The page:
Register Tuesday | December 5 | 2023

The End of the Road

Poems of Jacques Brault, translated by Patrick McGuinness

Don’t be fooled by Jacques Brault’s open expression and white knit sweater. A Governor General’s Award Winner and long-time fixture of Radio-Canada arts broadcasts, Brault is a master of the tormented interior monologue.

“I’d forgotten what it was human speech” he says in the first of our selections taken from Poèmes Choisis 1965-1990 (Éditions de Noroît, 1996). The words feel like someone re-emerging from dark caverns of the mind into the light of day and the company of others. There is also a father-son struggle here, a kind of shame at the older Brault’s dullness and failure, pity for the old man, tempered by tortured self-recrimination at such disrespectful thoughts.

Why do we have such harsh interior voices?—or perhaps, more reasonably, why do they always seem to be the strongest material for literature? The inner world of limitless freedom and possibility carries a surprisingly heavy burden. But then, as Milton (a very practical metaphysician) believed, living is but choosing. For Brault, living is not choosing: it’s enduring at the end of the road—knowing that you will probably survive, with or without a sense of deeper purpose.

—Derek Webster


Anyway I don’t know I don’t know anymore if I should talk or shut up let the water flow over me or dive straight in give myself up to the moment as it turns the corner or inhabit myself right down to the bone right down to the cry

You do you know you there watching and listening do you know what it is I’m not saying that I’ll never say it’s there between us like a night falling and covering us in darkness

Quietly lower your voice please come closer so your breath touches my ear the sound it makes I’d forgotten what it was human speech


They call it living

don’t ask there

aren’t any roads


but the paths we made

half-asleep and

a black wind harries them upright

fixes those who still

think they’re alive


Damp as the flame humble as the candle you lit up what you couldn’t see


I’d watch you often at night useless in the midst of your brood you fidgeted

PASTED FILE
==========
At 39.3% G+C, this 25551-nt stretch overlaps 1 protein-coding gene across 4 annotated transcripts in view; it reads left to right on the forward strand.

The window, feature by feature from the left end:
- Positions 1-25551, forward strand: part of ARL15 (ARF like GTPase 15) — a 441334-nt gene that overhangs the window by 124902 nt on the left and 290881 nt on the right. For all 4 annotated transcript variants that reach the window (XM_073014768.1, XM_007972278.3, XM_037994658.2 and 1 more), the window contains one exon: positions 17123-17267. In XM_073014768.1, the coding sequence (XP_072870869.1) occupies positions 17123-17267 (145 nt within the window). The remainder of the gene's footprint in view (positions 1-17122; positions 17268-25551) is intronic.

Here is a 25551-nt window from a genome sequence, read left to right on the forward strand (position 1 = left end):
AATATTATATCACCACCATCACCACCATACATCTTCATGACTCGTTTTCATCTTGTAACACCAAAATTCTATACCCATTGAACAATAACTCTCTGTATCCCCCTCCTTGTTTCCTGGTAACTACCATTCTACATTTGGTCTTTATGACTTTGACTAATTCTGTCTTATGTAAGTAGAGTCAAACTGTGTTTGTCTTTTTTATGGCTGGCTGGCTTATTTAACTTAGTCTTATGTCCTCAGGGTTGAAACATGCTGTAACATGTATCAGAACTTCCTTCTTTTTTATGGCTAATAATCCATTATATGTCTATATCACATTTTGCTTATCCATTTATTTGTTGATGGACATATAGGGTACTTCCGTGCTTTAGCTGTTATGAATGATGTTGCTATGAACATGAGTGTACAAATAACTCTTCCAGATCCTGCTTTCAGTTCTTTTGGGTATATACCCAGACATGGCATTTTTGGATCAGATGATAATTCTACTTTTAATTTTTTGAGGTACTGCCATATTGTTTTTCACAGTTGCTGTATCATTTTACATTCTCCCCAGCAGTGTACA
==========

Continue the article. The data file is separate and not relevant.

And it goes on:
clumsily like a big dog


Me, I was ashamed when you left, lumbering, without work, sheepish with your dull smile


I knew that at midday you’d go and sit down somewhere in the dirty glum town


And alone and pitiful in full view of everyone you’d be my father


The one I come from my name and faith what I am


The one his wife doesn’t love the one who had no lucky breaks the one who doesn’t deserve to be hated


And now you you’re coming to the end and I’m ashamed at having

only pity love’s leftovers hardened like an old crust in some corner of my childhood


The sun is going to disappear and suddenly the street fills with blood. We’re swimming in blinding light. I used to like sliding towards the Côtes-des-Neiges like that. It was a time to speak sadness. In those days I wandered, so they said, after the Impossible. Objects, always the same ones, marked out my path. I’d be hard pushed to tell you which. No, it’s not a question of memory. Meaninglessness, the great crushing weight of each day, begins with the little things. A fork clinks against a plate and the black sadness spreads its wings, you can’t tell what, or why, can’t even guess at what’s beyond it. You trot through life and end up arse over elbow in a ditch, your hopes and your fears shot to pieces. You wasted it all for the horror of being there, beaming. You laugh at that odd word, it’s to die for and well christ you survive.



It would be at the end

of a bad winter

the snow’s salt turning black

a few sparrows bickering

in the ruins

of a dynamited water tower


here you are at the end of the street

shadow come to see a shadow

your last night




All from Poèmes choisis 1965-1990 (Editions du Noroît, 1996)